How to remove Oil & Grease by Waste Water Treatment?
Oil and grease removal is a simple and inexpensive process. Process industries should take the lead in addressing these issues so that they are prepared when the law goes into effect. Furthermore, if they design their system in such a way that the water can be recycled, they can use new laws to save money and reduce public concern about the discharge of contaminated wastewater.
Effective O&G removal necessitates an understanding of emulsions and mechanical versus chemical separation. In addition, the operator must be able to break emulsions and test effective treatment methods in the laboratory. He must then understand how to economically remove the now mechanically emulsified oil (i.e., how to effectively coalesce the oil droplets and reduce the O&G content to undetectable levels) so that wastewater recycling is feasible. This requires knowledge of post-polishing techniques, particularly the use of organically modified clays (organoclays). Organoclays remove oil and grease from water at a rate seven times faster than activated carbon.
Presence of oil:
Oil can be found in wastewater in a variety of forms, including free oil and grease (FOG), oil wet solids, chemically emulsified oil, mechanically emulsified oil, and dissolved oil.
>Free oil and grease
Under calm conditions, free oil rises rapidly to the surface of the water tank, 150 microns is the size of the droplet. This oil can be separated by filtration using an overflow weir and a skimmer. The traces can be transmitted by passing the wastewater through an adsorber tank filled with organoclay (such as a carbon tank).
The size of these oil droplets ranges from 20 to 150 microns. Electrical charges and other forces that result in the coating of suspended solids stabilise mechanically emulsified oil. Such oils mix with water as a result of shear caused by wastewater passing through a pump, splashing into a tank, or anything else that breaks up and disperses larger oil droplets.
>Oil wet solids
Oil that adheres to sediments and other particulate matter, such as metal chafing’s found in industrial wastewater, fall into this category. Sand filters, bag filters, flocculants, and oil/water separators are used to remove such oil solids. These processes are followed by organoclay polishing.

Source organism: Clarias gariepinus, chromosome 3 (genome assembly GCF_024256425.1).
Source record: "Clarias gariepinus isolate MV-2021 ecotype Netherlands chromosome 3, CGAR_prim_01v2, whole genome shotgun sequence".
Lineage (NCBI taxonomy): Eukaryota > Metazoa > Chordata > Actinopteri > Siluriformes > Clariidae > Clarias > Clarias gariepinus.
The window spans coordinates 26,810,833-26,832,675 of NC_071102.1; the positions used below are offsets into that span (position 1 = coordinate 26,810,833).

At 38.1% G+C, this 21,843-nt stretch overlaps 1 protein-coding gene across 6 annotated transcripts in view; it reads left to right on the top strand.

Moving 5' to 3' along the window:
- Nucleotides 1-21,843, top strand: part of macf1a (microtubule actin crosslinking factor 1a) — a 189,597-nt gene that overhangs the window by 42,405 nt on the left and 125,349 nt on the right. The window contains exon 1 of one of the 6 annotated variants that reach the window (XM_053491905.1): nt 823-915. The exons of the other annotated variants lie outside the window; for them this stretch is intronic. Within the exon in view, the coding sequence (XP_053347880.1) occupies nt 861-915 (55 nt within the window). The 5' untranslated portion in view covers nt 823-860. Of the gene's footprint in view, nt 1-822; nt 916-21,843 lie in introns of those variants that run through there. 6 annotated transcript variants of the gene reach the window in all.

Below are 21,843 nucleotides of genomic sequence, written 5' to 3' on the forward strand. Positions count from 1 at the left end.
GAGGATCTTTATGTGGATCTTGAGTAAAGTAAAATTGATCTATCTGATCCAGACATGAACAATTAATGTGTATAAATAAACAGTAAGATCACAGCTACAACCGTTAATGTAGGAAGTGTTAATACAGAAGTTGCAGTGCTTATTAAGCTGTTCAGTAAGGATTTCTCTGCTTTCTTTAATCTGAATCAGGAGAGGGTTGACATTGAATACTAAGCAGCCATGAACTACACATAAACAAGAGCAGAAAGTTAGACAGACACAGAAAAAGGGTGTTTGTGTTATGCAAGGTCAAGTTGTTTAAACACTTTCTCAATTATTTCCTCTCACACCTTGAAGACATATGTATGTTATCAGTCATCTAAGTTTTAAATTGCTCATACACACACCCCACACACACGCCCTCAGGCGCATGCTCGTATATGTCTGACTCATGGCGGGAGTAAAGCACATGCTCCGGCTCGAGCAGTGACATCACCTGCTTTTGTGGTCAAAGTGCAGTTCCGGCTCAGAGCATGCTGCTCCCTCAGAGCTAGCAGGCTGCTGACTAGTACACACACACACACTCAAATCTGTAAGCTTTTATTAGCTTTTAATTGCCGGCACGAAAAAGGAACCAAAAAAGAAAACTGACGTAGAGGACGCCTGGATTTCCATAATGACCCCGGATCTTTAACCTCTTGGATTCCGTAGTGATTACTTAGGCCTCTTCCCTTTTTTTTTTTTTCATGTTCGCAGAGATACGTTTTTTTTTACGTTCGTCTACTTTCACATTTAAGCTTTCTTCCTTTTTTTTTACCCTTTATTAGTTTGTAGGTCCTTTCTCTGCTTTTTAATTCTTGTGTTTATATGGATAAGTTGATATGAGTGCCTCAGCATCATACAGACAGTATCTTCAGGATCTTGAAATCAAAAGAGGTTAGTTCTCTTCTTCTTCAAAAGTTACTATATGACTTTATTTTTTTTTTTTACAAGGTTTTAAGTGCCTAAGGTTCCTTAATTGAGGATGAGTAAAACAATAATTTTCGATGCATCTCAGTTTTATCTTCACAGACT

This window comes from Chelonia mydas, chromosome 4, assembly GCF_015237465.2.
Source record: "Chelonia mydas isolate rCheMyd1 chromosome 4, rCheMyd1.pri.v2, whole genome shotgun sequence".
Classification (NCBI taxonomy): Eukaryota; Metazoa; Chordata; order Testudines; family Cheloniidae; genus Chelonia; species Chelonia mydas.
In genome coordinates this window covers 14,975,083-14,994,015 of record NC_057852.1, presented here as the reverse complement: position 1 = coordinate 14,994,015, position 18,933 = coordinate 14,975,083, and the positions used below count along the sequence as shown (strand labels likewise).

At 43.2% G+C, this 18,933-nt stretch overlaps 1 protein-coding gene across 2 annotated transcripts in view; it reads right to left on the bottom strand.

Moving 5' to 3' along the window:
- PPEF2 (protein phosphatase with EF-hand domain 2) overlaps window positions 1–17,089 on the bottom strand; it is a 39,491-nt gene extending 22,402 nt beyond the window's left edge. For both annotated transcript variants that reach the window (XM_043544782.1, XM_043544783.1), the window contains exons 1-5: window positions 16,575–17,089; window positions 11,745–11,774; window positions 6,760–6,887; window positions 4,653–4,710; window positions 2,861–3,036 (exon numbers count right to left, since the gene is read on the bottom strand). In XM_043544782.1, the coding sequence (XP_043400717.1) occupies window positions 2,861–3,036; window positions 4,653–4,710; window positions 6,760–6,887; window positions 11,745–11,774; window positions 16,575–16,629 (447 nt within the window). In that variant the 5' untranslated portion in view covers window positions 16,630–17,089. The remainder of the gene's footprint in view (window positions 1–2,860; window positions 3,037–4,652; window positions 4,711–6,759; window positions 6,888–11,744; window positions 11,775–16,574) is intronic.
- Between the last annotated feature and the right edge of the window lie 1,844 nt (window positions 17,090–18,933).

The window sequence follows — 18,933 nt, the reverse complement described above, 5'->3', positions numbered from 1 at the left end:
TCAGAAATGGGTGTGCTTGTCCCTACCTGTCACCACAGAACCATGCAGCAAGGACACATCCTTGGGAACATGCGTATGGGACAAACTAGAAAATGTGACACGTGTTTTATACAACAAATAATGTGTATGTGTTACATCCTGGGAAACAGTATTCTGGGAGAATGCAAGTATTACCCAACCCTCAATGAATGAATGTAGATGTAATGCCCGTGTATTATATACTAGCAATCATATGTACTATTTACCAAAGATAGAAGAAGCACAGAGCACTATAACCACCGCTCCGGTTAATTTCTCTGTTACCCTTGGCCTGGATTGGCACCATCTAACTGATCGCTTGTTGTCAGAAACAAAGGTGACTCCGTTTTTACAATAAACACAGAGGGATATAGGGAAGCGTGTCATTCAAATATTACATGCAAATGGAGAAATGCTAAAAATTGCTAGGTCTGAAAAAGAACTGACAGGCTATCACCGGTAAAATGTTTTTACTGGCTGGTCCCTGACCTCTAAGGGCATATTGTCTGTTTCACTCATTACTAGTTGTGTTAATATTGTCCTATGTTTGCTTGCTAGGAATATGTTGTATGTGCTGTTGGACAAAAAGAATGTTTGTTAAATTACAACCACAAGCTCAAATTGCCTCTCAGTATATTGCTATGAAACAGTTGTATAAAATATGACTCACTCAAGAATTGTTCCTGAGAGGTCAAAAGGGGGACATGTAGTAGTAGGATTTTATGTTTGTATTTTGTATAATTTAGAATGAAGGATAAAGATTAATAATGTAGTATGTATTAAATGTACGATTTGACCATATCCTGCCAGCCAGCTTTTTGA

>Chemically emulsified oil
When emulsifiers such as surfactants or soaps are present, oil is chemically emulsified in water. Surfactants contain hydrocarbon chains. The most basic are sodium laurel sulphate and stearic acid, both of which have hydrophilic (water-loving) and lipophilic (oil-loving) ends. The lipophilic end of the molecule enters the oil droplet, while the hydrophilic end remains in the water. Because this generates a charge on the otherwise neutral oil droplet, the droplets repel and disperse. This is referred to as a chemically stabilised emulsion. The droplets are less than 20 microns in size, and the water is white. The white colour indicates that the emulsion must be split to allow the oil to be removed. Metal working fluids, coolants, lubricants, motor oil, hydraulic fluids, and other fluids are sources of such oils.
These are oils from the light end of the oil spectrum, like benzene, toluene, and xylene. The molecules have a diameter of less than five microns. Activated carbon removes them very effectively.
The process of removal:
1-The chamber consists of a baffle situated in the centre of the tank
2-This baffle is located few feet above from the bottom of the chamber
3-Oil and grease accumulated at the top of the tank, i.e., on the inlet side of the tank
4-It has to be removed regularly
5-From the tank bottom, grit is removed using a pump feeding it to a filter press
For more information on oil and grease removal, consult Netsol Water.